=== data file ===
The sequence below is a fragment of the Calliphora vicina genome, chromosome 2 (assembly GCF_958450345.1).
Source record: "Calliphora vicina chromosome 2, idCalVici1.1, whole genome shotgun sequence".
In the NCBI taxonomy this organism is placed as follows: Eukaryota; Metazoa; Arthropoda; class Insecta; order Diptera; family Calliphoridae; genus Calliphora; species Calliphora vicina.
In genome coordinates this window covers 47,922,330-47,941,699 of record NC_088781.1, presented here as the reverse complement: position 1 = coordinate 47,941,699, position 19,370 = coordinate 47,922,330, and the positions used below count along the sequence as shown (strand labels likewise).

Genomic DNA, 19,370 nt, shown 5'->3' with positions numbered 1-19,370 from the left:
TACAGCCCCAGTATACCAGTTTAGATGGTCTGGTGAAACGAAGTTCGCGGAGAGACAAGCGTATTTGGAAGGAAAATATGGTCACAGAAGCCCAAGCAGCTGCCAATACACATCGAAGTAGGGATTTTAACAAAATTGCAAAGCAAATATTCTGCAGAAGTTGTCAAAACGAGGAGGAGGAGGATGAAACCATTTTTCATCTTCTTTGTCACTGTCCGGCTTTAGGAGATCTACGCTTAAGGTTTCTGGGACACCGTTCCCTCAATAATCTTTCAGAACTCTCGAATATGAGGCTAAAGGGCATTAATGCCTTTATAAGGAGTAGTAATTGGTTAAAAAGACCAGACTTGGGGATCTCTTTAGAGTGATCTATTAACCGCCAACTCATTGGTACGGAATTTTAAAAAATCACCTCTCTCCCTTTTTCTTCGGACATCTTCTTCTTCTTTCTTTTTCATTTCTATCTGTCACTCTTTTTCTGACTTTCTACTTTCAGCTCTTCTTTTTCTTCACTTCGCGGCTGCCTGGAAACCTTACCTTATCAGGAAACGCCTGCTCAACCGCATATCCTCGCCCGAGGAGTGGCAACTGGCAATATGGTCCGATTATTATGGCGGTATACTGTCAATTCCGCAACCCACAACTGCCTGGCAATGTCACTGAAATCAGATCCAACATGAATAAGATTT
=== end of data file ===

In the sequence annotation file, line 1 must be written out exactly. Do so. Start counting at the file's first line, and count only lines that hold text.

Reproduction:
The sequence below is a fragment of the Calliphora vicina genome, chromosome 2 (assembly GCF_958450345.1).